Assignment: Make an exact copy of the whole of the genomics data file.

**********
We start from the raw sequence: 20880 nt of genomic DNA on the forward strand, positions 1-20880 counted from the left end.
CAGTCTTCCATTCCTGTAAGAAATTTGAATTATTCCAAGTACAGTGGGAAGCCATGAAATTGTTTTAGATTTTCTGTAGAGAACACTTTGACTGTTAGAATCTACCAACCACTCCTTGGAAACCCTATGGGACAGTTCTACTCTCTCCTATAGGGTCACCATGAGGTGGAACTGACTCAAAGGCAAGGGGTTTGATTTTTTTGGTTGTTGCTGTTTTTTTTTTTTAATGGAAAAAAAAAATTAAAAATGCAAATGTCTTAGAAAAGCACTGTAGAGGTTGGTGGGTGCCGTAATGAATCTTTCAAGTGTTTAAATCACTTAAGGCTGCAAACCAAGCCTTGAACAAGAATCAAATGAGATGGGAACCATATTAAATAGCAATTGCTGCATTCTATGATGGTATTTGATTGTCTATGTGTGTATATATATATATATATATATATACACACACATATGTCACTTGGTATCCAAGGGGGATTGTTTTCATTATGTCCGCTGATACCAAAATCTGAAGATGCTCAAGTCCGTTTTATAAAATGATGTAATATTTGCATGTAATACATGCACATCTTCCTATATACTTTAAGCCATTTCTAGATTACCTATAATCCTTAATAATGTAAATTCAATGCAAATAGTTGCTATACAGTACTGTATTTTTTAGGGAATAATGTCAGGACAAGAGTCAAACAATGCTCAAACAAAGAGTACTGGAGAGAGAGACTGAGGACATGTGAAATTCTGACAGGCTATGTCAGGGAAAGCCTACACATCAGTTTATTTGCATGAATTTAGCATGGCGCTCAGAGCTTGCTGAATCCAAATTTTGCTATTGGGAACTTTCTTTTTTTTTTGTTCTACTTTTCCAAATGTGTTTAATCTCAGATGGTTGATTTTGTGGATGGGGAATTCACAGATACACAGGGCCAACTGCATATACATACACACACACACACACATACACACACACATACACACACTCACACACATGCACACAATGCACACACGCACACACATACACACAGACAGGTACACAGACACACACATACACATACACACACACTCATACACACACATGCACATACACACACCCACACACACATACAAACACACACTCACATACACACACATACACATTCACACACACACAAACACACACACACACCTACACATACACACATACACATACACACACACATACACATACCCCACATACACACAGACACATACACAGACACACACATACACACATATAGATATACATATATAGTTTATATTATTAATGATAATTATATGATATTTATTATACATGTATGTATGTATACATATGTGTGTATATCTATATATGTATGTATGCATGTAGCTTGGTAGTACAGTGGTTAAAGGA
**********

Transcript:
We start from the raw sequence: 20880 nt of genomic DNA on the forward strand, positions 1-20880 counted from the left end.
CAGTCTTCCATTCCTGTAAGAAATTTGAATTATTCCAAGTACAGTGGGAAGCCATGAAATTGTTTTAGATTTTCTGTAGAGAACACTTTGACTGTTAGAATCTACCAACCACTCCTTGGAAACCCTATGGGACAGTTCTACTCTCTCCTATAGGGTCACCATGAGGTGGAACTGACTCAAAGGCAAGGGGTTTGATTTTTTTGGTTGTTGCTGTTTTTTTTTTTTAATGGAAAAAAAAAATTAAAAATGCAAATGTCTTAGAAAAGCACTGTAGAGGTTGGTGGGTGCCGTAATGAATCTTTCAAGTGTTTAAATCACTTAAGGCTGCAAACCAAGCCTTGAACAAGAATCAAATGAGATGGGAACCATATTAAATAGCAATTGCTGCATTCTATGATGGTATTTGATTGTCTATGTGTGTATATATATATATATATATATATACACACACATATGTCACTTGGTATCCAAGGGGGATTGTTTTCATTATGTCCGCTGATACCAAAATCTGAAGATGCTCAAGTCCGTTTTATAAAATGATGTAATATTTGCATGTAATACATGCACATCTTCCTATATACTTTAAGCCATTTCTAGATTACCTATAATCCTTAATAATGTAAATTCAATGCAAATAGTTGCTATACAGTACTGTATTTTTTAGGGAATAATGTCAGGACAAGAGTCAAACAATGCTCAAACAAAGAGTACTGGAGAGAGAGACTGAGGACATGTGAAATTCTGACAGGCTATGTCAGGGAAAGCCTACACATCAGTTTATTTGCATGAATTTAGCATGGCGCTCAGAGCTTGCTGAATCCAAATTTTGCTATTGGGAACTTTCTTTTTTTTTTGTTCTACTTTTCCAAATGTGTTTAATCTCAGATGGTTGATTTTGTGGATGGGGAATTCACAGATACACAGGGCCAACTGCATATACATACACACACACACACACATACACACACACATACACACACTCACACACATGCACACAATGCACACACGCACACACATACACACAGACAGGTACACAGACACACACATACACATACACACACACTCATACACACACATGCACATACACACACCCACACACACATACAAACACACACTCACATACACACACATACACATTCACACACACACAAACACACACACACACCTACACATACACACATACACATACACACACACATACACATACCCCACATACACACAGACACATACACAGACACACACATACACACATATAGATATACATATATAGTTTATATTATTAATGATAATTATATGATATTTATTATACATGTATGTATGTATACATATGTGTGTATATCTATATATGTATGTATGCATGTAGCTTGGTAGTACAGTGGTTAAAGGA